Estimating fair value

To start this narrative on fair value measurement three things to keep in mind!!!!

  1. Fair value measurement is an estimation process, not a scientific method: Uncertainty is key, what are the expected cash flows, what type of industry is concerned, at what stage of the Business Life Cycle is the business valued. Some (groups of) assets (and liabilities) or (business) units will therefore always have more precise estimates of fair value than others.

  2. Bias will always mystify fair value estimates: Much as we pay lip service to the notion that we can estimate fair value objectively, bias will find its way into fair value estimates. Honesty about the bias is all that we can demand. A good estimate of fair value is one where you will be willing to be either buyer or seller with real money.

  3. Simple models will trump more complex models: More rules and complexity will not always yield better estimates of fair value.

Two ways to mount the uncertainties surrounding the estimation process and bias mystification is the use of the fair value hierarchy and the sensitivity analysis.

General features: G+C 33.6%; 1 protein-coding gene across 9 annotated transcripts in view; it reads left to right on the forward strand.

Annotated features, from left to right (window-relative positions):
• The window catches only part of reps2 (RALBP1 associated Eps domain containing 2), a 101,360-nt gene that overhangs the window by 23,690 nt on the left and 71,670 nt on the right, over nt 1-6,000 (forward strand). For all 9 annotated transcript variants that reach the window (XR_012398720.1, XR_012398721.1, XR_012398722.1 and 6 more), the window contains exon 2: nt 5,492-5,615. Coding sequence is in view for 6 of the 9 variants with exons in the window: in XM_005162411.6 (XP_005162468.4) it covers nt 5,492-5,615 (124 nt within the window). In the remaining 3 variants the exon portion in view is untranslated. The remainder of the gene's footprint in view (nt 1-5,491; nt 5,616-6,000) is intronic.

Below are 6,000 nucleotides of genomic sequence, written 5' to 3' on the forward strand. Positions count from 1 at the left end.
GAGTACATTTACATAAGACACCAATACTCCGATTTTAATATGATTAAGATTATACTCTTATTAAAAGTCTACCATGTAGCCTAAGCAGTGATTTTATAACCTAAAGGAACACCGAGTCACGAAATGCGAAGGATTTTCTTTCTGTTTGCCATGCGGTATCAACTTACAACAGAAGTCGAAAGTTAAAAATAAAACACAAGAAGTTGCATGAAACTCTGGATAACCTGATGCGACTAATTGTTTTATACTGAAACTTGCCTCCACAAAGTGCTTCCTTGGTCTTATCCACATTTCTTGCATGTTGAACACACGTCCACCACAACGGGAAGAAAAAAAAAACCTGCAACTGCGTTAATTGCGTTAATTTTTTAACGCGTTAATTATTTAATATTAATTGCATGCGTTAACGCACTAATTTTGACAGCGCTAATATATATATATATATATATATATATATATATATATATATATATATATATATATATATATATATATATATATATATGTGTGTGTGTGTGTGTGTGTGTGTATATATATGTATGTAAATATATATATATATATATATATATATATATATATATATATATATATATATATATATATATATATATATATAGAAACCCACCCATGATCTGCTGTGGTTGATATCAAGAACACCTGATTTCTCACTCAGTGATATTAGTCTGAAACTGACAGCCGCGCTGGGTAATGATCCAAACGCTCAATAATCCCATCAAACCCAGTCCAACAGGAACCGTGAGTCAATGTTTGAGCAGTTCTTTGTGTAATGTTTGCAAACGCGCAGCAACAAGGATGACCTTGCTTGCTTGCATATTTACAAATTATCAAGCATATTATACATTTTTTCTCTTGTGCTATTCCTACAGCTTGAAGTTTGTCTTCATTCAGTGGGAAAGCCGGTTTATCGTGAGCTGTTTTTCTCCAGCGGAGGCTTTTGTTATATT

Fair value hierarchy:

Fair value accounting, also called “mark-to-market,” is a way to measure assets and liabilities that appear on a company’s balance sheet and income statement. To increase the consistency and comparability in fair value measurements and related disclosures, IFRS 13 (paras 72-90) established a fair value hierarchy that categorises the inputs to valuation techniques into three levels.

Sensitivity analysis:

Here is a reference to some Wikipedia-motivational explanations regarding the use of sensitivity analysis as a validation tool to evidence the robustness of a fair valuation model.

The sensitivity analysis is a ‘what if’ exercise, the financial model used to calculate a fair value has inputs, those inputs can be varied and then the question is what happens?

The first question to challenge the model is, for example: – what happens if inputs one-by-one change plus/minus 10%, 30% 50%?

This provides the answer to which inputs are most important to provide a significant change to the fair value calculation. Also question yourselves: does this what if relation make sense? is my model correct?

The next thing to do is consider some powerful scenarios for some combinations of the most important inputs, along the lines of the following question: – what happens if a combination of for example 1/3rd of the most important inputs changes plus/minus 10%, 30% 50%?

The development of some powerful scenarios in itself is a challenge to the validity of the fair value calculation model. Are you using the correct inputs if you cannot develop some meaningful scenarios?

Challenging the fair value calculation model this way will improve the quality of the model and as a result the relevance of its outcome and potential use!

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